With safety guidelines and cave viewing protocols out of the way, our newly-introduced group filed through the series of doors that led us into our first cavern.  Somehow, I always expect that caves are going to be cold, drippy and frightening places.  I was wrong on all three counts.  It is dark, but the beauty will take your breath away. 

We walk through the darkness with Ranger Tim showcasing key cave formations with his flashlight.  Ranger Tim narrates the history and the science of these limestone and marble caves as we wandered throughout the approximate quarter mile long tour. I stop trying to memorize what the names of these remarkable formations are and just allow myself to simply appreciate the color, formations, cliffs, water pools that took so many years to form.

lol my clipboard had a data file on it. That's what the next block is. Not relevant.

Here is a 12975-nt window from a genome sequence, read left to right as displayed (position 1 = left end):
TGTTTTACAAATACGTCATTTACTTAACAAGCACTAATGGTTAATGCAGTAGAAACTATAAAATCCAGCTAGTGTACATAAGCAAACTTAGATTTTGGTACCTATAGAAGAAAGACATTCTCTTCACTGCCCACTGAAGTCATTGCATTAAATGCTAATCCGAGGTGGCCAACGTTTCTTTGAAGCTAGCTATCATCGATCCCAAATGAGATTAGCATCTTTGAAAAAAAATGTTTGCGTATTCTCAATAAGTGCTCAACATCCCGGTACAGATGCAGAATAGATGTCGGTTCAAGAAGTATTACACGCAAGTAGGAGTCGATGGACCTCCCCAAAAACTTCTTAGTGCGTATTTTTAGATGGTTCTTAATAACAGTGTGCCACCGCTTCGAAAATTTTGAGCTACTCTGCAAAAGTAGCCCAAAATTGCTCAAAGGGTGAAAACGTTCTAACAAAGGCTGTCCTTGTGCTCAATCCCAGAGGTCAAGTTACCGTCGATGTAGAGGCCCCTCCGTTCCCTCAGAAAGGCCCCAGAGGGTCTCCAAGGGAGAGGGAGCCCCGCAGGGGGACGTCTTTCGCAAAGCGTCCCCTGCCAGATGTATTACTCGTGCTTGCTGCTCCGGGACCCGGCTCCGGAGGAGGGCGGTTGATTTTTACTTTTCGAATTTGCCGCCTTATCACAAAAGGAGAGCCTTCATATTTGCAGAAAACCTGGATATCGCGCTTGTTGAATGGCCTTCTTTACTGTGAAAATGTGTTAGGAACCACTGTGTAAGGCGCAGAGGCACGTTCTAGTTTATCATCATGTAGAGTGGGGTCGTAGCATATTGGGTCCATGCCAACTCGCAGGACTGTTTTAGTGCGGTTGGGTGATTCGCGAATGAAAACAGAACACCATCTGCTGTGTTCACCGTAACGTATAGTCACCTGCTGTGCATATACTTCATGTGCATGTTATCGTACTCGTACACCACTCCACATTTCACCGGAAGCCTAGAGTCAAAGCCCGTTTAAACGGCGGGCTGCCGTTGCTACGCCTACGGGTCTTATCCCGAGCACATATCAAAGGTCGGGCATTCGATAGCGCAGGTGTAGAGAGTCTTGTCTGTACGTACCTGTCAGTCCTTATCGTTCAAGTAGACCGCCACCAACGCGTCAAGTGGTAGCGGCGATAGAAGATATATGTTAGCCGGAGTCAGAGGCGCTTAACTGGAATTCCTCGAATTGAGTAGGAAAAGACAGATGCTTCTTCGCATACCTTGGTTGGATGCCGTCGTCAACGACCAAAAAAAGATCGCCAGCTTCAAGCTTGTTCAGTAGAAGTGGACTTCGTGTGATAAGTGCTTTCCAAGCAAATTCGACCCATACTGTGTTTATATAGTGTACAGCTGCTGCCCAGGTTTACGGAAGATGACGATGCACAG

We were asked to not touch the living cave formations, although we pass within inches of ancient stalactites, stalagmites, columns, draperies, flowstone, popcorn, shields and soda straws.  We duck, stoop, and sidle past the centuries-old underground architectural forms, trying to keep up with Ranger Tim and his flashlight, but not wanting to rush past the history, beauty and science too quickly.  

I am blown away with awe and respect for the science and history of these cave formations and by the sheer beauty that I am seeing throughout the underground caverns.  The colors and shapes of the cave formations at first appear unusual and otherworldly, but as I adjust to their unique beauty they  become simply beautiful. The twists and turns of the drips and drips carve intricate shapes and ripples wherever you look.  It's awesome that this type of beauty exists underground - how much undiscovered beauty lies hidden just under the surface?